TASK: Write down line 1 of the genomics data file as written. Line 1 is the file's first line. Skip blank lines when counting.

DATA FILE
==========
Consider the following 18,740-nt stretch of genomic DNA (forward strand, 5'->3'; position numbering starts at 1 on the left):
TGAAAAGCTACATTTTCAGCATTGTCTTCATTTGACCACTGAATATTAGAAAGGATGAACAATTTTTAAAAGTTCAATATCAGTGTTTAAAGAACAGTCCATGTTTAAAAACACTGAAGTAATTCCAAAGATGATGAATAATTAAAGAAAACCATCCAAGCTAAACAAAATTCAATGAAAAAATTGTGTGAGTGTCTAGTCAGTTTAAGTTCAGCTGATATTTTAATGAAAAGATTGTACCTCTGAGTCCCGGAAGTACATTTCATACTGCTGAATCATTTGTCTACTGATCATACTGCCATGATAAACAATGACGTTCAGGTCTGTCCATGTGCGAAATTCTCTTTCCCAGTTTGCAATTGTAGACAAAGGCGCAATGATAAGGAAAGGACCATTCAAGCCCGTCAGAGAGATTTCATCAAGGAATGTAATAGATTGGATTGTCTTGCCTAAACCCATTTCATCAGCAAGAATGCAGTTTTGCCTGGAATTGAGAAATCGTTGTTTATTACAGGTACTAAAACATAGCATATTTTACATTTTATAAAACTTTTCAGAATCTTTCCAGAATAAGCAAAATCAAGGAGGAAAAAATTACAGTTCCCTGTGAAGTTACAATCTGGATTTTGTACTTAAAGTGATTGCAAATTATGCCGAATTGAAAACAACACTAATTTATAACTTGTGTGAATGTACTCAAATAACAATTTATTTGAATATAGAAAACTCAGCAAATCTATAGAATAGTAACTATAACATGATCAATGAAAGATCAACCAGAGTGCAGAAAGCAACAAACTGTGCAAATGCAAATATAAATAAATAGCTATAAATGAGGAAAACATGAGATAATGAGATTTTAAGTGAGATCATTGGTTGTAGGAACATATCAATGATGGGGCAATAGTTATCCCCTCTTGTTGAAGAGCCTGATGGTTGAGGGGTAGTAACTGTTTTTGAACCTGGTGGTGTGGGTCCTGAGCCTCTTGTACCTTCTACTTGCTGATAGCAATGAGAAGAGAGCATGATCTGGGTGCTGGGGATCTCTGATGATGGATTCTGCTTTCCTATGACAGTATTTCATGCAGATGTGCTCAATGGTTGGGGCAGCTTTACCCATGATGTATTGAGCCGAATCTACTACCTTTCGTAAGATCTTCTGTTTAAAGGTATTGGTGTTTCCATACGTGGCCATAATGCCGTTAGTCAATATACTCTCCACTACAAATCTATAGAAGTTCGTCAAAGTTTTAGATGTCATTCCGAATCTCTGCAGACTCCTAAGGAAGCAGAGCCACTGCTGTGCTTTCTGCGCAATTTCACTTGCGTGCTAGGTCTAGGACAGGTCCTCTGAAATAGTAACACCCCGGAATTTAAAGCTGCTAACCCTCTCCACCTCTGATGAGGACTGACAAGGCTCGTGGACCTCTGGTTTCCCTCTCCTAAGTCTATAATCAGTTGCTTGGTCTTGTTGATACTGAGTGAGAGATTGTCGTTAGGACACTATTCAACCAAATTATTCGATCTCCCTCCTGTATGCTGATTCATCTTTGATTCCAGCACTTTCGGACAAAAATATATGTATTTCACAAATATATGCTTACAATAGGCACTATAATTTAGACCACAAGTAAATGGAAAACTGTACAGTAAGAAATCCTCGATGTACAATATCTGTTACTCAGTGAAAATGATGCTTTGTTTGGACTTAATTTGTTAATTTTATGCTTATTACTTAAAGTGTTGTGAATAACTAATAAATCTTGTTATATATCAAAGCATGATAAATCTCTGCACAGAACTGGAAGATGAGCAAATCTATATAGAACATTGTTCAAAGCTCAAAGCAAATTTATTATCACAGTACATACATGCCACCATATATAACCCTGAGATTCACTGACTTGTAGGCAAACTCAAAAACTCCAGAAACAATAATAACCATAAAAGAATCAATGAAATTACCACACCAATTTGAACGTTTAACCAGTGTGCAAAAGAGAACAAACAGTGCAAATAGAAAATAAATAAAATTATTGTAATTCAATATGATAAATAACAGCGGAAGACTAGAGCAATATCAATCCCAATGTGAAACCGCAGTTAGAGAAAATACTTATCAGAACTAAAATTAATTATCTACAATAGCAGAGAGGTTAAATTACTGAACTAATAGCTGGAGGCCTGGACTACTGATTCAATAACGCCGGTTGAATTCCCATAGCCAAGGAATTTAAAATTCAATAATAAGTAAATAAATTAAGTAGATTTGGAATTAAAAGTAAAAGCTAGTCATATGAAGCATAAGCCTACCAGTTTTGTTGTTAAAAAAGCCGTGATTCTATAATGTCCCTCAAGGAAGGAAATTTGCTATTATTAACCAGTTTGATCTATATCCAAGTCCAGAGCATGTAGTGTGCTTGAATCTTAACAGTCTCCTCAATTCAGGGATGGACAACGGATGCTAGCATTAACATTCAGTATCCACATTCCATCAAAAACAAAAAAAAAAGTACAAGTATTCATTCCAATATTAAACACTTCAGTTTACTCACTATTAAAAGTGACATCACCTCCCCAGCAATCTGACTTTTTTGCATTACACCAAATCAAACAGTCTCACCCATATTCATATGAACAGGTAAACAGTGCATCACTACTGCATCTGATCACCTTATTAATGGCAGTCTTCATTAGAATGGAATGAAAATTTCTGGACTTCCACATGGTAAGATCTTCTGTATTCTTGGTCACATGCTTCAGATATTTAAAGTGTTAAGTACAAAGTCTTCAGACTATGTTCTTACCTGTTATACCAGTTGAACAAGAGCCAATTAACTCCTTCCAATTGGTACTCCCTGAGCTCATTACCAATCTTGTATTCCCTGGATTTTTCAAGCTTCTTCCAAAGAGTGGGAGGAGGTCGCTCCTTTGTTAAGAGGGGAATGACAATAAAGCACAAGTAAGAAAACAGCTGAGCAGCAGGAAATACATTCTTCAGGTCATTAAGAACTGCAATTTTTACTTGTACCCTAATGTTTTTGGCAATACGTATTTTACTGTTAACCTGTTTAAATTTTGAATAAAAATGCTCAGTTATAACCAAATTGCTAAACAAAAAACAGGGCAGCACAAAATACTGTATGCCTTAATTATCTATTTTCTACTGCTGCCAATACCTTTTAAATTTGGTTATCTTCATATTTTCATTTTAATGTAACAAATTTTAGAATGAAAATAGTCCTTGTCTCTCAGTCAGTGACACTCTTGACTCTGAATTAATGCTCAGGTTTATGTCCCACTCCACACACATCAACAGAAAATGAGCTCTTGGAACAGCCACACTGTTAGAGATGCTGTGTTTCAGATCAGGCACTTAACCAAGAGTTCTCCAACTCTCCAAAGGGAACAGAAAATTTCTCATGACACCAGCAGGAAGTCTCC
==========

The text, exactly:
Consider the following 18,740-nt stretch of genomic DNA (forward strand, 5'->3'; position numbering starts at 1 on the left):